November has swung between frenzied activity and lazy days for the Club de Artesansas (CdA). CdA members who have kids in grade school spent Club time embroidering flowers on squares of cloth for their children to turn in for the annual exposition and a grade. The graduating teens spent hours at the sewing machines whipping together blouses and dresses for their classroom exposition. The 2 CdA moms with graduating kindergarteners helped their kids change clothes 3 times during the 2 hour ceremony which involved traditional dances and pomp and circumstance.
Formal classroom instruction ended and the week and a half long expositions began on November 16th. The grade school physical education/music exposition was open to the public and the mix of gymnastics and traditional dances was a treat. The highlight was the “Ovejera” (Sheepherder) dance which involved the 3rd graders trying to make an entrance with sheep in their arms or on a lead. The sheep on a lead wanted no part of it, much to the amusement of the audience. The music teacher finally gave the command to let go of the sheep so that the dance could commence. The sheep didn´t run far being enticed to graze on the sweet clover covering the soccer field. The 2nd graders mime to a song about elderly couples was poignant.
Reyna, who is the CdA Saturday trainer working with the teenagers, and a peer who is a former CdA member asked if they could learn how to make soap for their senior exposition project. There wasn´t time to make the basic soap recipe which is fat, lye, and water, but they did make 2 batches of milled soap from the basic soap the CdA women had made a couple months ago. They returned the soap making equipment after the expo wearing huge smiles because they´d received a “Super-Bien” from their teacher. We may see their teacher next year for a soap making workshop.
Doña Máxima has completed the 2 weavings for her 2nd aguayo for February’s Carnaval festivities. She spent a quiet CdA day hand sewing the 2 halves together with a decorative stitch. Her current project is a weaving ordered by PAZA which she will use as the final weaving project for CdA members during the Club´s vacation session. The CdA members that advance to the 3rd project will use a length of Doña Máxima´s weaving to make a ch´uspita (shoulder bag). They will weave the strap and learn how to weave a border to assemble the bag. Hopefully pride in the ch´uspitas will encourage the CdA members to advance to the next step, which is learning to weave on the rustic loom and selling those weavings.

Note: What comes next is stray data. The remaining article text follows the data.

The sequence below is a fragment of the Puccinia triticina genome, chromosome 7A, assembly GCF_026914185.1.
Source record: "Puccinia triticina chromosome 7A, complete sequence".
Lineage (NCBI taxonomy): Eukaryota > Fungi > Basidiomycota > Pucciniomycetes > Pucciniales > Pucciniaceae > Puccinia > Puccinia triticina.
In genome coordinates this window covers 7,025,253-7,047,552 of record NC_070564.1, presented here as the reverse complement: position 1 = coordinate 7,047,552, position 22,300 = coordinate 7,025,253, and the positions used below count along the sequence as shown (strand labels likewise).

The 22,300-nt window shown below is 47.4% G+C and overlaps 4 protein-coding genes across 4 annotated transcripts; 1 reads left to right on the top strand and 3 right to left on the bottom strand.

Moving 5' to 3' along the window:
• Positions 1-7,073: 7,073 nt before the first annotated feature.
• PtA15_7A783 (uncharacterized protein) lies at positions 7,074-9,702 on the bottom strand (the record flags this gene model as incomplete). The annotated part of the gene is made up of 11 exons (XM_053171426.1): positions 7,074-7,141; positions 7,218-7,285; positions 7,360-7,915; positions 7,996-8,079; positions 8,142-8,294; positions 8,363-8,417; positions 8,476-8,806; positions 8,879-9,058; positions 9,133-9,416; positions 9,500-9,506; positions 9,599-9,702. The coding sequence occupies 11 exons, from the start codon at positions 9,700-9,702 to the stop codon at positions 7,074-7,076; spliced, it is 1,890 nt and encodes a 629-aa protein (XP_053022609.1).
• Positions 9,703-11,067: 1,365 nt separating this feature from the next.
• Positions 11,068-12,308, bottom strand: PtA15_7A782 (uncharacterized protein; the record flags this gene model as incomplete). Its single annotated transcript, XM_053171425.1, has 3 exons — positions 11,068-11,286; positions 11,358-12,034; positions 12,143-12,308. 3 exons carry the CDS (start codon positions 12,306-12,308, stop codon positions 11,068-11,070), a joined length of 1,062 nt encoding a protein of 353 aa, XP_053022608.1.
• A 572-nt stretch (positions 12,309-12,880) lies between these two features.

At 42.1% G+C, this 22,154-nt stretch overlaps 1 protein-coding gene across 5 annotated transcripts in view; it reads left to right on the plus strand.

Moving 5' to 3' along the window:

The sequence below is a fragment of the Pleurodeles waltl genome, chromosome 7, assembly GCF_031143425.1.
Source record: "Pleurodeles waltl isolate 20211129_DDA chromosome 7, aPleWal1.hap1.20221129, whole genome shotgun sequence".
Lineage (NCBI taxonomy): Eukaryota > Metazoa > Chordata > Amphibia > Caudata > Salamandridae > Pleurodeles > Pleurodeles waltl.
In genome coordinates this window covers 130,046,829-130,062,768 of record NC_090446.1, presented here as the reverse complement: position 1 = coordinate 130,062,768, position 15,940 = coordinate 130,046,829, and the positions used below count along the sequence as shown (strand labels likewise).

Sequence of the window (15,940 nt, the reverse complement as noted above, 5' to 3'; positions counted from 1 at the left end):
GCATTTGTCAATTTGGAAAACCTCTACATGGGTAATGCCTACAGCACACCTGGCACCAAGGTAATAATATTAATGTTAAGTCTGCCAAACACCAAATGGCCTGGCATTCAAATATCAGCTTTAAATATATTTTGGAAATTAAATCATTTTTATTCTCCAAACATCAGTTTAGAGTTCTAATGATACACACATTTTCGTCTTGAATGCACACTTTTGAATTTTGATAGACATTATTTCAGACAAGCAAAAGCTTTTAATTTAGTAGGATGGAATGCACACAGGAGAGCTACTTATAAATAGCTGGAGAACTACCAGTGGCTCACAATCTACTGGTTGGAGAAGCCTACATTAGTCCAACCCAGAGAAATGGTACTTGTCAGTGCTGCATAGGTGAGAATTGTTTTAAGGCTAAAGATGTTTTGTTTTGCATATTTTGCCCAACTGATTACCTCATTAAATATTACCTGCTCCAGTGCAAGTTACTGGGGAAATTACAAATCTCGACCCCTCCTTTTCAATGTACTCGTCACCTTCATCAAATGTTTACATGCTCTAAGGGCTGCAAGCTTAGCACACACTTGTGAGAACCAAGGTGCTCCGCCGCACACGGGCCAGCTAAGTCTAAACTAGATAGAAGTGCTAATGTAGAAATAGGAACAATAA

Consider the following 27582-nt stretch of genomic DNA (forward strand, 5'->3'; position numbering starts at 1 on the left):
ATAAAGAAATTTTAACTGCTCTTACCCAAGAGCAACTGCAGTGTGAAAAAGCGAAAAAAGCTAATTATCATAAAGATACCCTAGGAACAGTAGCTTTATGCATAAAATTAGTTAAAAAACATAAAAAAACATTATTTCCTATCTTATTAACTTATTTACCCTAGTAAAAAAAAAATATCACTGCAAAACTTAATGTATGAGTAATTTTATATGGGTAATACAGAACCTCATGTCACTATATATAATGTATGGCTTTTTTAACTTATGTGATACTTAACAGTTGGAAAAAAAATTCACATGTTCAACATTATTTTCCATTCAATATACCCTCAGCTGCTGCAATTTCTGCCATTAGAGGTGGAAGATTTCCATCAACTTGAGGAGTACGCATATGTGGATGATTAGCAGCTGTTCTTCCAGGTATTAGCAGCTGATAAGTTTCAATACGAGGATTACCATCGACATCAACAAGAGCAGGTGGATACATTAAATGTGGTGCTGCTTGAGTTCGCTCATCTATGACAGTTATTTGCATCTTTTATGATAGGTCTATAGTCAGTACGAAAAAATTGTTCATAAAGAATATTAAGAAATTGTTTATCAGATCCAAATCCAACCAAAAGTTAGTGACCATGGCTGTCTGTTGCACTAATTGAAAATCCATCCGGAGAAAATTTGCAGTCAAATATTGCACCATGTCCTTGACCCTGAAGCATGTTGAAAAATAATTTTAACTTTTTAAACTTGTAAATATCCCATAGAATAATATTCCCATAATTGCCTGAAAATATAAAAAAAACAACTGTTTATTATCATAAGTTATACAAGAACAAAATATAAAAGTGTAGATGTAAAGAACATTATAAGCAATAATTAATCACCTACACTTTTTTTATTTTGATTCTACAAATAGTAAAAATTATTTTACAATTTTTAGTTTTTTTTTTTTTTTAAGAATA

The yoga mat straps are the ideal weaving for beginners to weave and to be able to sell. The weavers learn a variety of figures which helps preserve the Andean weaving tradition that is not documented on paper since the master weavers are elderly and were born into a world where girls weren´t educated. The yoga mat straps are narrow, so advance quickly, and the pricing of $15.85 for the weaver is motivating. The assembly of the yoga mat straps provides a payment to Vilma, a CdA member who does the sewing. It seems like the ideal yoga mat strap for a socially conscious yoga practitioner, so why oh why can´t we get them into that niche market? The 2015 wholesale price is $20. It is generating income that will motivate the younger generations to learn the Andean style of weaving. ¡Help!
One Sunday morning Doña Máxima and her daughter Vilma sat on the stoop plying yarn while waiting to see if any Huancarani weavers would drop by the PAZA workshop/store. Doña Máxima was plying local wool she´d handspun during the Spinzilla spinning week and dyed with cochineal. It will be used on a PAZA weaving order. Vilma was plying neon pink synthetic yarn which will go into the aguayo she plans to weave for Carnaval so she can learn the embedded double weave technique.
The CdA vacation session begins next week and will include activities to cater to the mix of women, teens, and kids. Thank you Lyn Lucas, Dorothy Thursby-Stern, and Nancy Meffe for your continuing support that allows PAZA to work locally through the CdA and in outreach to the rural weavers day by day and week after week…. Dorinda Dutcher, November 25, 2015